Album Reviews

Leon Vynehall – Rojus

What’s interesting about Leon Vynehall is that, throughout his short career so far, he hasn’t fully committed to or straddled one concrete aspect of house music. Rather, he seems to relish the opportunity to push the boundaries of a relatively confined genre, and, given the constraints and familiarity of its 4/4 foundation, Vynehall has consistently found enough leeway to bridge out while maintaining a dance-floor ready edge. Rojus, his latest effort, sees the Brighton producer take elements from 2014’s Music For The Uninvited to offer a collection that, whilst finding its feet once more within the broad strokes of the Chicago sound, allows for enough variation on his previous work to keep things moving.

Over the course of its eight tracks, Rojus displays shades of Vynehall’s previous excursions into more lush territory, but isn’t shy about ramping up the energy too. Opener ‘Beyond This..’ mirrors the swirling, penetrative synth soundtracks composed by Vangelis, or Tangerine Dream throughout the ‘70s, but does so in short, blunt arpeggios that sit comfortably aside the likes of contemporary artists like Lone or Martyn. It’s a breezy introduction for when ‘Saxony’ bursts forth with a loose rhythmic punch and jazz-soaked melodies. Sunny, modal and contagious, it’s a bright tip-of-the-cap to early ‘90s Kenny Larkin and the house/garage crossover sounds of the day.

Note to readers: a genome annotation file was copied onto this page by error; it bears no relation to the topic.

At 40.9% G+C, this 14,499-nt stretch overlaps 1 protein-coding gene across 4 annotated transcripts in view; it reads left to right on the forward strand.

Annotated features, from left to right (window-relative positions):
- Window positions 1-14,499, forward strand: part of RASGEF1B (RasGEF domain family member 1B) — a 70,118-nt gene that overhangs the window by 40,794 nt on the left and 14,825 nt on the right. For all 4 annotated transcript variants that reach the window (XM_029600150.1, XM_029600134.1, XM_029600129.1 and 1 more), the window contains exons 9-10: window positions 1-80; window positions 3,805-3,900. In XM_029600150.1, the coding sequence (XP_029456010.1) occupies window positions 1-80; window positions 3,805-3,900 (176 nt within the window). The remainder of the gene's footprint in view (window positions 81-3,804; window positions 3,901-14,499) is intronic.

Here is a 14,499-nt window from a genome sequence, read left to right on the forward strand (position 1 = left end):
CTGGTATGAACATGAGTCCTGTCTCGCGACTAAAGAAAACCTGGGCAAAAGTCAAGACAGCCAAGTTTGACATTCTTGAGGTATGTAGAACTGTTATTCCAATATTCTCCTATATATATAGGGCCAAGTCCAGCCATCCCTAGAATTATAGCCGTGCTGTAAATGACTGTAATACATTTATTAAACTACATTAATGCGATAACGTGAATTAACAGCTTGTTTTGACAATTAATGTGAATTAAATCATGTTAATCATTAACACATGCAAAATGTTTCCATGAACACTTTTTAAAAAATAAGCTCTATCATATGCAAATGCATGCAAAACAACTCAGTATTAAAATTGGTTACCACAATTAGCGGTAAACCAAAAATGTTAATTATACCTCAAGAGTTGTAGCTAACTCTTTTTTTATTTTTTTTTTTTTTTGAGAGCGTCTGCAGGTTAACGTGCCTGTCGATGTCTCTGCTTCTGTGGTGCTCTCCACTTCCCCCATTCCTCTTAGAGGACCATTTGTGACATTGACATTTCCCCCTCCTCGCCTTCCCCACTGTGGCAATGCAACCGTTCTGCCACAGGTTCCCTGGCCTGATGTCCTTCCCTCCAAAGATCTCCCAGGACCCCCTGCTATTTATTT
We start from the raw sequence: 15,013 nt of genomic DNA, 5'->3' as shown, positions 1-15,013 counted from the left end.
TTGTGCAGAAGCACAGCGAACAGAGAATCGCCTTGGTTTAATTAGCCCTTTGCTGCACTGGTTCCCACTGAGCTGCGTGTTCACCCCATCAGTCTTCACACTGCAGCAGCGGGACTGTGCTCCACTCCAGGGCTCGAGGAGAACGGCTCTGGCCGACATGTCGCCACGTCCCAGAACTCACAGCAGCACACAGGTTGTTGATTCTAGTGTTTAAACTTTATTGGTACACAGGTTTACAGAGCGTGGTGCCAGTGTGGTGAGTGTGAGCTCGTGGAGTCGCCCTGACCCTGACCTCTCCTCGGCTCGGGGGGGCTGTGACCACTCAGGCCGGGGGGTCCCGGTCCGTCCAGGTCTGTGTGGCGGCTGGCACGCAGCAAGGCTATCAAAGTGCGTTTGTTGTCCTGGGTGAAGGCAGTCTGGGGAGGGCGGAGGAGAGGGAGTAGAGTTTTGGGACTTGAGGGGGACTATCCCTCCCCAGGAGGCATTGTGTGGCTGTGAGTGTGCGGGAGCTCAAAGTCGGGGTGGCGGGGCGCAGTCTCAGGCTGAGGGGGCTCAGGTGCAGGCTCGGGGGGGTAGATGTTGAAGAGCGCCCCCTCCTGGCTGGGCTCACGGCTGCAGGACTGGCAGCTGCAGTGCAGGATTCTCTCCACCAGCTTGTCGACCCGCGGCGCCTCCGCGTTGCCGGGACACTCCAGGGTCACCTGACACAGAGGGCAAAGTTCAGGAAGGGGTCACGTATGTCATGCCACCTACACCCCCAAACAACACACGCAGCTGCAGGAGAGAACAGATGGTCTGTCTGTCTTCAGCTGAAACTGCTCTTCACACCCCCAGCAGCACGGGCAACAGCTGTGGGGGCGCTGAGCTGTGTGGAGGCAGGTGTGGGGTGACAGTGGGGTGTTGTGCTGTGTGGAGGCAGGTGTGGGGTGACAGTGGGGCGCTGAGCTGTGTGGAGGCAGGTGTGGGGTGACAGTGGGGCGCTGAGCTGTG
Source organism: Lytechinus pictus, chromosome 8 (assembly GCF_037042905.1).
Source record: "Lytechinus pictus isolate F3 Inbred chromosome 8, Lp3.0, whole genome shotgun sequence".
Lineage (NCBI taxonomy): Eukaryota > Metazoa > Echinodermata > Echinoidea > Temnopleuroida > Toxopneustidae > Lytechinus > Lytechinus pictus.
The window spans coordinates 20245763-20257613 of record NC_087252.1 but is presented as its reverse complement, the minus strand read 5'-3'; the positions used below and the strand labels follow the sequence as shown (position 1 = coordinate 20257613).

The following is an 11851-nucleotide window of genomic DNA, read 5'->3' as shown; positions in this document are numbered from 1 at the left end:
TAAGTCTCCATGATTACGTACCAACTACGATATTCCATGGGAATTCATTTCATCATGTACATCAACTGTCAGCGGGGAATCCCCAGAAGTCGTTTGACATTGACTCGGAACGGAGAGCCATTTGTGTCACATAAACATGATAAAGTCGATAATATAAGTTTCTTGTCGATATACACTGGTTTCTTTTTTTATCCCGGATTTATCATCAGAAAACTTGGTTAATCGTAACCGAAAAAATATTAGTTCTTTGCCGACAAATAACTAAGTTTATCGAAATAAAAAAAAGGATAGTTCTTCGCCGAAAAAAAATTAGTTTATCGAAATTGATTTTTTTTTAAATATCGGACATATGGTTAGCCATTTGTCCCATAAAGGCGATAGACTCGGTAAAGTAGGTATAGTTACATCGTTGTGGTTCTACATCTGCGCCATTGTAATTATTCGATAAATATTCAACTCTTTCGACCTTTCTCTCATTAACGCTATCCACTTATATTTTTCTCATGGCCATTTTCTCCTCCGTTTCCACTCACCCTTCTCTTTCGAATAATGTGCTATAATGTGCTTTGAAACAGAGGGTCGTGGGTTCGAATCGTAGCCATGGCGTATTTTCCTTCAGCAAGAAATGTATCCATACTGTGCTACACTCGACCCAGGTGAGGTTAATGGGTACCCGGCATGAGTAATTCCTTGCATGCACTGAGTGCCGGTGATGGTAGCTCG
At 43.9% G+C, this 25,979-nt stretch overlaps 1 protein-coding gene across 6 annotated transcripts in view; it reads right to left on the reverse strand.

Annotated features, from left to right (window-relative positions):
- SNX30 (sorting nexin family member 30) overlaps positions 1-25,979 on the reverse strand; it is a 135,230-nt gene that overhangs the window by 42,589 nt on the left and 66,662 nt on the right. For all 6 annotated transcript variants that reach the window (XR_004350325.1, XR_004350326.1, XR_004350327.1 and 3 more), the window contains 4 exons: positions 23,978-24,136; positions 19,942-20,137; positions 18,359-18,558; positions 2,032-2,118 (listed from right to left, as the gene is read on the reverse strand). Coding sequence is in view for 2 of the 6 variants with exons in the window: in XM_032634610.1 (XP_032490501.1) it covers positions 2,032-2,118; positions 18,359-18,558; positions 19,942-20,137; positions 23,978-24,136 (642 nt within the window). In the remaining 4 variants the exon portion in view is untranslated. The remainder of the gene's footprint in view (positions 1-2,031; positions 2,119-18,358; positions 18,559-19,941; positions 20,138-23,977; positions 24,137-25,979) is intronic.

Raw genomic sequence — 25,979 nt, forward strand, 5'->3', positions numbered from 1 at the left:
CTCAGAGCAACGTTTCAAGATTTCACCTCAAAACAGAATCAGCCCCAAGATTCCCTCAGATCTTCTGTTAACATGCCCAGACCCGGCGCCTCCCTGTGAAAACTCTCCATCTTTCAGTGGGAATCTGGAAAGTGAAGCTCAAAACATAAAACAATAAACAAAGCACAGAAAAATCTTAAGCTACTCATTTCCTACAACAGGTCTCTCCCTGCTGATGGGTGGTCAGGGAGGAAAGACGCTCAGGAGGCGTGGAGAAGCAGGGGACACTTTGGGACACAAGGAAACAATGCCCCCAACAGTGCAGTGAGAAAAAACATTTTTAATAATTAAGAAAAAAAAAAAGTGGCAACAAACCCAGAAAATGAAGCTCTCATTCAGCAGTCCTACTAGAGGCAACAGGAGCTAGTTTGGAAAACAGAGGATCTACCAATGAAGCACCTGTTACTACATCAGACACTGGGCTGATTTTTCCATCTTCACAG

Things get a little grittier, though perhaps not enough, as chord stabs and tonal changes flourish within the likes of ‘Beau Sovereign’ or ‘Wahness’ – rolling, hypnotic drum lines and echoing samples quickly becoming a go-to layering technique for Vynehall as we move deeper into the record. That’s not to say that the proffered, hazier motifs are lost. As ‘Paradisea’, the half-way point, builds and expands, there’s a balearic lining to proceedings that is surprisingly welcome. ‘Blush’ furthers this but does so with a laid back disco vibe that’s heavy on nostalgia more than anything else and it isn’t until the mammoth ‘Kiburu’s’ that it really makes sense – the two bleeding effortlessly into each other before winding the album down with ‘..There Is You’ – a kind of bookended extension of ‘Beyond This..’ that doesn’t really offer much in the way of variation in comparison to the rest of the LP.

Rojus is steeped in visions of warmer climes, and Vynehall has given us a fine precursor to the summer. But as a significant point in Vynehall’s career, and even though he’s done well to get here in such a short space of time, it’d be nice to hear something a little deeper and darker. All the components are there, the potential is there, the tracks too, but in Rojus they are executed fairly uniformly. A step in the right direction, for sure, but next time a running jump might be in order. Aaron Drain